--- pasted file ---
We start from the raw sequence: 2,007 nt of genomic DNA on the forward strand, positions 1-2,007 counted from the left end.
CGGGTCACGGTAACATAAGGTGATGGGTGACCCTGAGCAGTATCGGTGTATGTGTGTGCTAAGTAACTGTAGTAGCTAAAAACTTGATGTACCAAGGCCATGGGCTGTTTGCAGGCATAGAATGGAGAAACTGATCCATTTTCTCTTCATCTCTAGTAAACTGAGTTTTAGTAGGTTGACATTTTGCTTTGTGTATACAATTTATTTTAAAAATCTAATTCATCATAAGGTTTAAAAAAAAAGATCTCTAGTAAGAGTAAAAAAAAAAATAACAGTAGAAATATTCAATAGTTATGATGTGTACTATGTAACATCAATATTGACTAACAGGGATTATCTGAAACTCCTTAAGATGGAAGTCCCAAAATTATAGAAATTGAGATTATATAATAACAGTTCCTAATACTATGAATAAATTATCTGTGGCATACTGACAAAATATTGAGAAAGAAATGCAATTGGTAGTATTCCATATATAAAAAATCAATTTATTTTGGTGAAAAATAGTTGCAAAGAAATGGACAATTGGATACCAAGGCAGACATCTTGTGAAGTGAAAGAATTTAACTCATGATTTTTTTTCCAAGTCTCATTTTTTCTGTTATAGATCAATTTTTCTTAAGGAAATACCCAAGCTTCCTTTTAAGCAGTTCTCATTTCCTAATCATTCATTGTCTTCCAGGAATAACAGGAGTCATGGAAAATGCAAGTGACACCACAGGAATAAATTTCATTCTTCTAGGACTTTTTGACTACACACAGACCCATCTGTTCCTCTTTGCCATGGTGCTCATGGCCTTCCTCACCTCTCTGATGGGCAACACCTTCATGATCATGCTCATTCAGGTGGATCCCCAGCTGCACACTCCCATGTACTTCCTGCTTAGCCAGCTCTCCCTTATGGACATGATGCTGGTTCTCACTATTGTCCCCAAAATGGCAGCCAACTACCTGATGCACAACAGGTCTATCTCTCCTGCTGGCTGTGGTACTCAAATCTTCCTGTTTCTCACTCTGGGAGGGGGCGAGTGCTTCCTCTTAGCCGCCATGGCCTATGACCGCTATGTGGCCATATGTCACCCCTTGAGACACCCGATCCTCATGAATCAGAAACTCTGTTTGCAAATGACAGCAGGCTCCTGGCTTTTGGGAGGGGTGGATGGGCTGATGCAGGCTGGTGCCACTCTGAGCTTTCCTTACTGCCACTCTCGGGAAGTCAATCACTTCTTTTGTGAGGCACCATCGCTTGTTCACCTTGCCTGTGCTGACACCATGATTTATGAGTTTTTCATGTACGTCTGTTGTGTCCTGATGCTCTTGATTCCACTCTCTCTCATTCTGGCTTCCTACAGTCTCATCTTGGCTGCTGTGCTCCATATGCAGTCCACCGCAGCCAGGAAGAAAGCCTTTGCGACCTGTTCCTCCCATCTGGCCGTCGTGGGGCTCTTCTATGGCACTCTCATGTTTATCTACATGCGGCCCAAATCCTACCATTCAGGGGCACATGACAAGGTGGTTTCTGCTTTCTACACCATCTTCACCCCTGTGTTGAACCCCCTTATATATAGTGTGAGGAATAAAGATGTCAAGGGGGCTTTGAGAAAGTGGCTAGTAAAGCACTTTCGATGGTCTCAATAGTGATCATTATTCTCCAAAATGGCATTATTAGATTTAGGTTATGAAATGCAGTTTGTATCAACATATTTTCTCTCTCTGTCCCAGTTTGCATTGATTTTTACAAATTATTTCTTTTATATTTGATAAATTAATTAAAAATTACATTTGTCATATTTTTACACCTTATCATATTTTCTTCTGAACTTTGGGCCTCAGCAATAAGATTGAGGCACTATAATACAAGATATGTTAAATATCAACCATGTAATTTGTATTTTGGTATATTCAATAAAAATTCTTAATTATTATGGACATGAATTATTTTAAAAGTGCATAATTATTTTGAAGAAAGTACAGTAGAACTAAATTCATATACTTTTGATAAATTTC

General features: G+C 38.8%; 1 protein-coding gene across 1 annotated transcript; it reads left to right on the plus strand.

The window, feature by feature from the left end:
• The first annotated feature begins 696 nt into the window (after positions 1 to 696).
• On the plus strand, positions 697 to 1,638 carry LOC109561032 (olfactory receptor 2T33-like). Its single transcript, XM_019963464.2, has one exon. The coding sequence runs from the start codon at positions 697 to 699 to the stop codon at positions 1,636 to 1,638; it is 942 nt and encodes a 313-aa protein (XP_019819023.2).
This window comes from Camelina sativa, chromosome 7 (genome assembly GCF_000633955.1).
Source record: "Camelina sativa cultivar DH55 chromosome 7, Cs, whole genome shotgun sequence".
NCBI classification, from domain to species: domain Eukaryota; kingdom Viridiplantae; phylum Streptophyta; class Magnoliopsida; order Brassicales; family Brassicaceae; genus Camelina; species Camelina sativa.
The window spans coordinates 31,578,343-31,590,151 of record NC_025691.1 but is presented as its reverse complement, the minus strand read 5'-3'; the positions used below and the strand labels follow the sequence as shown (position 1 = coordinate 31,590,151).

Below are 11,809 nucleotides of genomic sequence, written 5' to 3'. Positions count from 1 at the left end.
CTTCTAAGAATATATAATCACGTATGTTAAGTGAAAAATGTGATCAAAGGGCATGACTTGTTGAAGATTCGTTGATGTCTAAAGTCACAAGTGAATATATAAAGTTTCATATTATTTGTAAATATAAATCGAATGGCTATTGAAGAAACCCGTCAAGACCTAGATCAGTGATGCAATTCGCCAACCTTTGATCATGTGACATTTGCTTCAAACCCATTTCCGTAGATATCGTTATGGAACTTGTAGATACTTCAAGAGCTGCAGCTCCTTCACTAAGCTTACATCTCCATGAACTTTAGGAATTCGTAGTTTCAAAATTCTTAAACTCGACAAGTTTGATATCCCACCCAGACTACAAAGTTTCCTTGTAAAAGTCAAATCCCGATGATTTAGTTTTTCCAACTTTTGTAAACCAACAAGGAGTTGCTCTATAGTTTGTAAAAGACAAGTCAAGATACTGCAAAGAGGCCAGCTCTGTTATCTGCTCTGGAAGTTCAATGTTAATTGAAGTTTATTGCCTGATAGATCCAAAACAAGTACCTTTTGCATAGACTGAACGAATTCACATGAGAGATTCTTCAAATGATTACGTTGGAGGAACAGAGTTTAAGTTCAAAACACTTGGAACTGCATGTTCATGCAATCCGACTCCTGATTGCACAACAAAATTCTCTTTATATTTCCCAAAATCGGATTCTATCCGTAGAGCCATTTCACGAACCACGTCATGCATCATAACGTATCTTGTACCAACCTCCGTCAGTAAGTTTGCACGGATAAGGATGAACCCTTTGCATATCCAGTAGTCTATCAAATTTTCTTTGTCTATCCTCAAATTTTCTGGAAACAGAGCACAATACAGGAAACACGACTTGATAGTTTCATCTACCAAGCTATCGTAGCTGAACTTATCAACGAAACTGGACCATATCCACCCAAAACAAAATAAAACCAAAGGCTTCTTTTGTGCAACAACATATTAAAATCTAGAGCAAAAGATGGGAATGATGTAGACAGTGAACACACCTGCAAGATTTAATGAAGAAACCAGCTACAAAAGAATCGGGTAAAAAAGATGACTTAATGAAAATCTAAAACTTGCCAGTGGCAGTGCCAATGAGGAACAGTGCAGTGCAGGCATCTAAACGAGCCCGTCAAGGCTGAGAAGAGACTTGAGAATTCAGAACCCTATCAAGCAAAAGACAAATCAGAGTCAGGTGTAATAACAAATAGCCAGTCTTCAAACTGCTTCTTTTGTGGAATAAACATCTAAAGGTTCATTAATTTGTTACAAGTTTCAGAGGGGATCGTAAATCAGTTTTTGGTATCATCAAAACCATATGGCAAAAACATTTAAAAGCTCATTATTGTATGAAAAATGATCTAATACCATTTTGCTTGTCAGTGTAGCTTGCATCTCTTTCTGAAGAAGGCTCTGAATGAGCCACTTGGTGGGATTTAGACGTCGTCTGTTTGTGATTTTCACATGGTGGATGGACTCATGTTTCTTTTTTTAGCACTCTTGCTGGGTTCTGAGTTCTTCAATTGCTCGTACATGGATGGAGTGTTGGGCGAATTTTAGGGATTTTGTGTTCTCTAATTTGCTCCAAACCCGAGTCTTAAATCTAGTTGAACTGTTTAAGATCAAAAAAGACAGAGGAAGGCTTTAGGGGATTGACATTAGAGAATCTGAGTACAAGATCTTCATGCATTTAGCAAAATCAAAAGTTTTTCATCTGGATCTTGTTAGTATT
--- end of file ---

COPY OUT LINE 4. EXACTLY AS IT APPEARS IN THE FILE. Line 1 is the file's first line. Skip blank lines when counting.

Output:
The window, feature by feature from the left end: